[R-meta] network meta-analysis - include block (within-study) level
Juan Pablo Edwards Molina
edwardsmolina at gmail.com
Thu Aug 10 20:16:42 CEST 2017
Thanks Wolfgang for the effort to understand my question and sorry for my
confusing texts.
Just to try to clarify the concepts we've been talked for the list members:
My purpose was to estimate the soybean grain yield difference between
several fungicide treatments and the untreated check.
A 5 years (66 trials) data set was available for that where each trial was
a field soybean plots experiment with 4 or 5 blocks. Yield was assessed at
maturity crop stage and expressed in kg/ha.
This is the full dataset structure.
trt trial bk yield
------------------------------------
Check 3 1 2493
Check 3 2 2173
Check 3 3 2628
Check 3 4 2168
Fox 3 1 3194
Fox 3 2 2363
Fox 3 3 2887
Fox 3 4 3278
NTX 3 1 2988
NTX 3 2 2361
NTX 3 3 2341
NTX 3 4 3218
Since the dataset contains different sets of treatments through the years I
considered using the network M-A approach.
Trials-> 1 2 3 4 11 13 14 38 39 41 42 60 62 63 65 66
Check 1 1 1 1 1 1 1 1 1 1 1 1 1 1 1 1
Fox 0 0 0 0 0 0 0 1 1 1 1 1 1 1 1 1
NTX 1 1 1 1 1 1 1 1 1 1 1 0 0 0 0 0
EpoFlux 1 1 1 1 1 1 1 1 1 1 1 1 1 1 1 1
I followed some analysis methods published in papers from the
phytopathology-plant disease epidemiology area and I used the mean
treatment values within each trial and used the MSE from each trial anova
as variances. (A kind of two-stage analysis).
(http://apsjournals.apsnet.org/doi/abs/10.1094/PHYTO-97-2-0211)
<http://apsjournals.apsnet.org/doi/abs/10.1094/PHYTO-97-2-0211>
The data structure I meta-analyzed was:
trt trial n yield_m MSE vi2
------------------------------------------------------------------
Check 3 4 2365.5 88931.9 22233
Fox 3 4 2930.5 88931.9 22233
NTX 3 4 2727.0 88931.9 22233
where vi2= MSE/n
However, since I have the raw full dataset, I wonder if it would be more
suitable to analyze the data in a one-stage analysis including blocks in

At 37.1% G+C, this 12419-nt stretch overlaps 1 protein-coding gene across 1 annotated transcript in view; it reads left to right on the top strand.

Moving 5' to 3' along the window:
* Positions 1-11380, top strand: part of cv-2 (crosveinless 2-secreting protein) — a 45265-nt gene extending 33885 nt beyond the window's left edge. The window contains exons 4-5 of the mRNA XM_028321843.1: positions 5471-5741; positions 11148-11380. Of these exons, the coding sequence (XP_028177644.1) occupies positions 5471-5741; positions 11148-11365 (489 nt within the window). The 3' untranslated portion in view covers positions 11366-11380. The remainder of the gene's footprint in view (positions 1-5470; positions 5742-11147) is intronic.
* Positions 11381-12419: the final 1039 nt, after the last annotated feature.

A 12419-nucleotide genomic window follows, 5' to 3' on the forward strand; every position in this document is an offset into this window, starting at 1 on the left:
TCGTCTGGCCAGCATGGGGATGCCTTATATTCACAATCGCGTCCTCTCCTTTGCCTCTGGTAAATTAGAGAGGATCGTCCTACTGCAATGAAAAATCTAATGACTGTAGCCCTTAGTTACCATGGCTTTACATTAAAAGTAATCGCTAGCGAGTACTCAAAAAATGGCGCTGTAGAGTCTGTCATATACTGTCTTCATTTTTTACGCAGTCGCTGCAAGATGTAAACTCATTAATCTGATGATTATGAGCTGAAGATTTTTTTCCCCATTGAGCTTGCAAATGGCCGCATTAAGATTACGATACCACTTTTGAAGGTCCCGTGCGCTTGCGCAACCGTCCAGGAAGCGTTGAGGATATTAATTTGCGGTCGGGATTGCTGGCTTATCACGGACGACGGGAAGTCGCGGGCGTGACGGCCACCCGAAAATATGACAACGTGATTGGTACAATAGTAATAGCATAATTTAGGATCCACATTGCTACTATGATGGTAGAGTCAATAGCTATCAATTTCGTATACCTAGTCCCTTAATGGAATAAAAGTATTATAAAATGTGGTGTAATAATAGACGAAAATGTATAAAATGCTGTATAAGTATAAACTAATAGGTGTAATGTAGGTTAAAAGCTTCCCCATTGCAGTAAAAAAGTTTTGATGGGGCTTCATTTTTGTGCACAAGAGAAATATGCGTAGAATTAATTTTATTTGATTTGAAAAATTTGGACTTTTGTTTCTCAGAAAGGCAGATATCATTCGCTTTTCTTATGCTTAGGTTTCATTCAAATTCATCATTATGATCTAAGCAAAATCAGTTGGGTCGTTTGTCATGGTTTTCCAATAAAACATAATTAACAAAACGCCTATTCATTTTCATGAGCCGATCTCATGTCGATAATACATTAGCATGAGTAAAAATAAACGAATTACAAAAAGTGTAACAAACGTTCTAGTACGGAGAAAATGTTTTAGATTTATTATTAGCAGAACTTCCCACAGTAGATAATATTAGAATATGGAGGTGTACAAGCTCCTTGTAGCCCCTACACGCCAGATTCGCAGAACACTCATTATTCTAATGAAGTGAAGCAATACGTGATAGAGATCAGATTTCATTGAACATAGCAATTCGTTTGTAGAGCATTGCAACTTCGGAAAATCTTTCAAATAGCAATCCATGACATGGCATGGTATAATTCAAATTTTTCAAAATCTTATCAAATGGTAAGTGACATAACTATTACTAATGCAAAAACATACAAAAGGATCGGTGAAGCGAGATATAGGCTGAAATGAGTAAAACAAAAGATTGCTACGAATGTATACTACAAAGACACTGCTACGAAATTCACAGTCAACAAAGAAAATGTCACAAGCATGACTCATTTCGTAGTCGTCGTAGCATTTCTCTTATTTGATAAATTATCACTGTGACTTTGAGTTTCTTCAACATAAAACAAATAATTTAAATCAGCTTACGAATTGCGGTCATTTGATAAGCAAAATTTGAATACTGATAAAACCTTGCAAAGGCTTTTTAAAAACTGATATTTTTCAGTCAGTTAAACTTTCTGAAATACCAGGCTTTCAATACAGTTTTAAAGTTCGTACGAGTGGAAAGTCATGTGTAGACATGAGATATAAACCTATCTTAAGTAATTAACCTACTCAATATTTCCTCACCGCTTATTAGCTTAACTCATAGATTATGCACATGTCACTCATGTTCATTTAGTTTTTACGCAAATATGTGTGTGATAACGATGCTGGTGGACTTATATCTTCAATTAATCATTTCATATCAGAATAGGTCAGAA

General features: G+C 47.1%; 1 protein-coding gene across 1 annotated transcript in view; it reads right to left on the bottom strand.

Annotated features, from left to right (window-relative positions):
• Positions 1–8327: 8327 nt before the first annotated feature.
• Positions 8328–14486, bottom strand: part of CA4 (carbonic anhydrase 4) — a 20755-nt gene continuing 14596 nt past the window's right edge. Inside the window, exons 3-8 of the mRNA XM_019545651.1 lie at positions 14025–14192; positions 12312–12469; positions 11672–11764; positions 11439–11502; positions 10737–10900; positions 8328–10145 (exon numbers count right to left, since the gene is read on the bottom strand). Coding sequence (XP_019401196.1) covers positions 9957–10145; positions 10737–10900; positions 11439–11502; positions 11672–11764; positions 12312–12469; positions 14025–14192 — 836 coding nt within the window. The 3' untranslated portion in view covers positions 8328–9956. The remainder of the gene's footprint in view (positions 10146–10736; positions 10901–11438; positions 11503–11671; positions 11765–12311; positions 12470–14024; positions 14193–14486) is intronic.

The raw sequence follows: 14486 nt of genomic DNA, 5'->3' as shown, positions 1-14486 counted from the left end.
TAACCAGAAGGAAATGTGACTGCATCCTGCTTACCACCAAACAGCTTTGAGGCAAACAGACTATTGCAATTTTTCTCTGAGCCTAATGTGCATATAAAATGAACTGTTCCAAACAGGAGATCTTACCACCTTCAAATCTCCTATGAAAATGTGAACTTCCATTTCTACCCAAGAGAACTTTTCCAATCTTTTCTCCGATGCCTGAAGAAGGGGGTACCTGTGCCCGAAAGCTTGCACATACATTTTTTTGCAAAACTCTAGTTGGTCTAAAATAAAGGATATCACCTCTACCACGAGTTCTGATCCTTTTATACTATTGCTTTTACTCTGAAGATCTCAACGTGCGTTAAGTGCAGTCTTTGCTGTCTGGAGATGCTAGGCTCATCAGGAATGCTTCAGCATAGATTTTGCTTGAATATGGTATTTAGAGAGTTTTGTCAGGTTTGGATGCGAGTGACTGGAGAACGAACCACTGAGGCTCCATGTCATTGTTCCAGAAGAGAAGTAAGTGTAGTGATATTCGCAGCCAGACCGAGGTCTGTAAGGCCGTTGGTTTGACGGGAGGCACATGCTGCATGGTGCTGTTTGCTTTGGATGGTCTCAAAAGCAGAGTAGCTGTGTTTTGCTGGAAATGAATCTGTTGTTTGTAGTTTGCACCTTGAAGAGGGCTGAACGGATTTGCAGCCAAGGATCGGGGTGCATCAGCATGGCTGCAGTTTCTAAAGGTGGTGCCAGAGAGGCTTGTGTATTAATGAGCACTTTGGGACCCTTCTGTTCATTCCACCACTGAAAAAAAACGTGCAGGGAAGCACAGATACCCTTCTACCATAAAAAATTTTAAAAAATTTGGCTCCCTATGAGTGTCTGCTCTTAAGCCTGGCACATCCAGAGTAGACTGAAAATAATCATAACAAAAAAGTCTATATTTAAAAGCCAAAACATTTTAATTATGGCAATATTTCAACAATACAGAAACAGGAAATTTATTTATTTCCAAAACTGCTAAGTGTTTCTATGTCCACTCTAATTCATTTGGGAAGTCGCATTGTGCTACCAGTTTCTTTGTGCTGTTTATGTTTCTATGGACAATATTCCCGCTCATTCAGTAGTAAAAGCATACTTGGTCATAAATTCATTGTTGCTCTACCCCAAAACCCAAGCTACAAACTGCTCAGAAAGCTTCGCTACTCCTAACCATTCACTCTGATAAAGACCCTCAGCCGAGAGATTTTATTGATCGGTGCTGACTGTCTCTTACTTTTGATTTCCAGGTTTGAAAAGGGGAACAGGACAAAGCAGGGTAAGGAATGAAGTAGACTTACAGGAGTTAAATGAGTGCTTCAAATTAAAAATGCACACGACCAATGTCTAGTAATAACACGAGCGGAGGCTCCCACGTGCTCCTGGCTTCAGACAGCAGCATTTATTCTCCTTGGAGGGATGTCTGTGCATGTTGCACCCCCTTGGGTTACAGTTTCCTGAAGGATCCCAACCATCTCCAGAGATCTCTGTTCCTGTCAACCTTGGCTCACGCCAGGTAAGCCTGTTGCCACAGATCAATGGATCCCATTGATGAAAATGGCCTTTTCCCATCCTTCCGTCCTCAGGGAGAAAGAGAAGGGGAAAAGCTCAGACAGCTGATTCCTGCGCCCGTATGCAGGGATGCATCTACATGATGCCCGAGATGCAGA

the model.
Wolfgang kindly pointed out all the thoughts included in the mail below.
Wolfgang: I really appreciate your answer and thanks for sharing your
knowledge. I will try your suggested approach.
Best wishes,
*Juan Edwards===========================PhD candidate - Plant Pathology
DepartmentUniversity of Sao Paulo / Brazil*
On Thu, Aug 10, 2017 at 5:45 PM, Viechtbauer Wolfgang (SP) <
wolfgang.viechtbauer at maastrichtuniversity.nl> wrote:
>
> I think I now have a general understanding of your data structure and what
> you are doing. Some final thoughts:
>
> 1) If you include block as an effect in the ANOVAs, you must include block
> in whatever model you are going to fit afterwards. In particular, by
> including block as an effect in the ANOVAs, you are removing that source of
> variability from the residual variance. But the variance of a raw yield
> value is sigma^2_block + sigma^2_resid. By using the MSE for the variance,
> the sampling variance will only reflect sigma^2_resid, so you need to
> account for the block level variance in whatever model you fit afterwards.
>
> 2) Using
>
> MSE/n (with n = 4/5) only makes sense if you are averaging within blocks
> (which you seem to be doing at the end). But even that is only approximate.
> Multiple yield values within the same block are correlated sigma^2_block /
> (sigma^2_block + sigma^2_resid) -- but MSE/n assumes independence.
>
> 3) Below, you end up constructing a dataset with yield values averaged
> within blocks. Now I don't understand the original question anymore,
> because in such a dataset, one cannot include block as another random
> effect. Also, see 1) -- in such a dataset, you cannot account for the block
> level variance.
>
> I still think you may want to analyze your data (not aggregated in any
> way) with a mixed-effects model directly, allowing for trial and block
> level variance (plus residual variance). In this case, you are making
> things more difficult by trying to do a two-stage analysis.
>
> Best,
> Wolfgang
>
> --
> Wolfgang Viechtbauer, Ph.D., Statistician | Department of Psychiatry and
> Neuropsychology | Maastricht University | P.O. Box 616 (VIJV1) | 6200 MD
> Maastricht, The Netherlands | +31 (43) 388-4170 | http://www.wvbauer.com
>
> -----Original Message-----
> From: Juan Pablo Edwards Molina [mailto:edwardsmolina at gmail.com]
> Sent: Wednesday, August 09, 2017 19:47